To protect consumers from Ponzi frauds, the Centre on Monday issued model guidelines for states to regulate direct selling and multi-level marketing businesses while prohibiting pyramid structures as well as money circulation schemes.
The ‘Direct Selling Guidelines 2016’ framework was released by the Food and Consumer Affairs Minister Ram Vilas Paswan and has been sent to the states and Union Territories for adoption.
In the guidelines, the government has clearly defined legitimate direct selling and differentiates it from pyramid and money circulation schemes to help investigating agencies identify fraudulent players.
“Direct selling means marketing, distribution and sale of goods or providing of services as a part of network of direct selling other than under a pyramid scheme,” the guidelines said. They have also defined Pyramid Scheme. Money Circulation Scheme has the same meaning as defined under Prize Chits and Money Circulation Schemes (Banning) Act, 1978.
To conduct direct selling business, the guidelines have prescribed many conditions that need to be complied within 90 days such as direct selling firms should be a registered legal entity.
They bar direct selling companies from charging any entry fee from agents or compelling them to buy back unsold stocks. These entities will have to enter into an agreement with direct sellers or agents, and give full refund or buy-back guarantee for goods and services sold to them.
“We are sending the model guidelines to all State governments. States can make some change as per their localised requirements. The guidelines were necessary for better growth in the direct selling business,” Consumer Affairs Secretary Hem Pande told reporters in New Delhi.
He said the guidelines will help protect consumers as direct sellers can now be identified, and goods exchanged.
The guidelines also mandate direct sellers to constitute a grievance redressal committee to protect consumers right.
It has also laid down remuneration system for the person engaged by direct selling firms on sharing of incentives, profit and commission.
The guidelines have also made provision for appointment of monitoring authority at both Central and state level to deal with the issues related to direct selling.
Prohibiting pyramid and money circulation schemes, they said: “No person or entity shall promote a pyramid scheme as defined in Clause 1 (11) or enroll any such person to scheme or participate in such arrangement in any manner whatsover in the garb of direct selling business.”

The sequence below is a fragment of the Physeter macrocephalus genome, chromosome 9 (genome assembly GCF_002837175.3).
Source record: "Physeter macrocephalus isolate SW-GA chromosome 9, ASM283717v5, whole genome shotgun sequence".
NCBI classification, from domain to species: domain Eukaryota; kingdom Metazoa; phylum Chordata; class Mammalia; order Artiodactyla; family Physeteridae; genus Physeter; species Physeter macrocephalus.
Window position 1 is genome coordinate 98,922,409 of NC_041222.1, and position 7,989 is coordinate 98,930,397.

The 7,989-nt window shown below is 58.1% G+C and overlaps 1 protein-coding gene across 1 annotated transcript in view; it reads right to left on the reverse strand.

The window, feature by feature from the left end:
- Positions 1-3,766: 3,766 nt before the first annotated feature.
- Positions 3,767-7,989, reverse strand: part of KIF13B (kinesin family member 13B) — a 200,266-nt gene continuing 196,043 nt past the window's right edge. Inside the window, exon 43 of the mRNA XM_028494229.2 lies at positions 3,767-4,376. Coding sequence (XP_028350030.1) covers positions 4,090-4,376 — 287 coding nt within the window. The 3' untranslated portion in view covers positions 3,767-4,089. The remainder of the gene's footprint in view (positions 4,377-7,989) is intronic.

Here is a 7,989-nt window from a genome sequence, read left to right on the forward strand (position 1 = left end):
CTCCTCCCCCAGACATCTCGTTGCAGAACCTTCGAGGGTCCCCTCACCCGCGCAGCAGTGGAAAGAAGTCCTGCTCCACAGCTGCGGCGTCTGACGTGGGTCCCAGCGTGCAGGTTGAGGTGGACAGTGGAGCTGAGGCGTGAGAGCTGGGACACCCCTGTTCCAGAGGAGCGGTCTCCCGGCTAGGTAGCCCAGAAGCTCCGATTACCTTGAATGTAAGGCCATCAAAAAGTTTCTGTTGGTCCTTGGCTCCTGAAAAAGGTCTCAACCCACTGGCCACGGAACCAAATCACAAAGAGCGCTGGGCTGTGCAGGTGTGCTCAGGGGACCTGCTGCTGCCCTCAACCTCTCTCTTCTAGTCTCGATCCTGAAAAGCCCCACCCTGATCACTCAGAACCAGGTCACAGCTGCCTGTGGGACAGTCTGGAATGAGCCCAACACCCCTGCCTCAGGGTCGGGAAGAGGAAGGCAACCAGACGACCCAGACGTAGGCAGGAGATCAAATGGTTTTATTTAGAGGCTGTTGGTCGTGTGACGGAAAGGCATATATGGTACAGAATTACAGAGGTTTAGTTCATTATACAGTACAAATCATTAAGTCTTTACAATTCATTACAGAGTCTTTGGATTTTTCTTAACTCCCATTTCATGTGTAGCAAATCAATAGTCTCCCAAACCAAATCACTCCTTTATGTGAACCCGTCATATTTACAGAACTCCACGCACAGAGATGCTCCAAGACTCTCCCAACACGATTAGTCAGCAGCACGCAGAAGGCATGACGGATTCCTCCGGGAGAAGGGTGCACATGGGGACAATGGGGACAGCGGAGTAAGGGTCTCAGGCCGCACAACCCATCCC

The guidelines also prohibit direct selling entities from using misleading and deceptive or unfair recruitment practices.
A direct selling entity should not ask direct sellers “to provide any benefit including entry fees and renewable fees or to purchase any sales demonstration equipment or material in order to participate in direct selling operations”.
The guidelines have also put conditions for contract between direct sellers and direct selling entity, saying that all such agreements should be in writing describing the material impact of the participation.
The agreement should not compel or induce the direct seller to purchase goods or services in an amount that exceeds an amount that can be expected to be sold to consumers within a reasonable period of time.
The contract should provide direct sellers a “reasonable cooling-off period” in which they can cancel it and receive a refund for goods and services purchased.
The guidelines have also specified certain obligations of direct sellers such as carrying identity card, and full disclosure of the good and services offered by the entity represented by them.
“The Direct Selling entity will be liable for grievances arising out of sale of products, services or business opportunity by its direct sellers,” the guidelines said.
The new guidelines mandate a seller to provide information about the name of the purchaser and seller, delivery date of goods, procedure of its return and its warranty.
The Consumer Affairs Ministry said in a statement that “state governments/ UTs may kindly take necessary action to implement the same”.
“It is envisaged in the guidelines that the State Governments will set up a mechanism to monitor/supervise the activities of Direct Sellers, Direct Selling Entity regarding compliance of the guidelines for Direct Selling,” it added.
Direct selling entity has been asked to submit an undertaking to the Department of Consumer Affairs within 90 days, stating that it is in compliance with these guidelines.
Shilpa Gupta, Director of Regulatory Services, PricewaterhouseCoopers, “Ministry of Consumer Affairs has truly created a milestone in approving the guidelines . Its a very progressive move towards a consumer driven regulatory era.”
“It would however be important that these guidelines also get statutory teeth and be anchored to the Consumer Protection Act itself. It would be crucial to define pyramid schemes under unfair trade practices and expose the consumer to his right to protection from such unfair trade practices. Adoption of these guidelines by the State governments, will further enable a conducive ecosystem for Direct Selling industry in India,” she added.
The process for framing a proper guidelines was started in 2013 by the government after the police had arrested the then Amway’s India Chairman William S Pinckney and two company Directors over allegations of fraud in Kerala under the Prize Chits and Money Circulation Schemes (Banning) Act.
The ministry had held round of discussions with all stakeholders to frame guidelines to make a clear distinction between genuine direct-selling companies and fraudulent Ponzi schemes.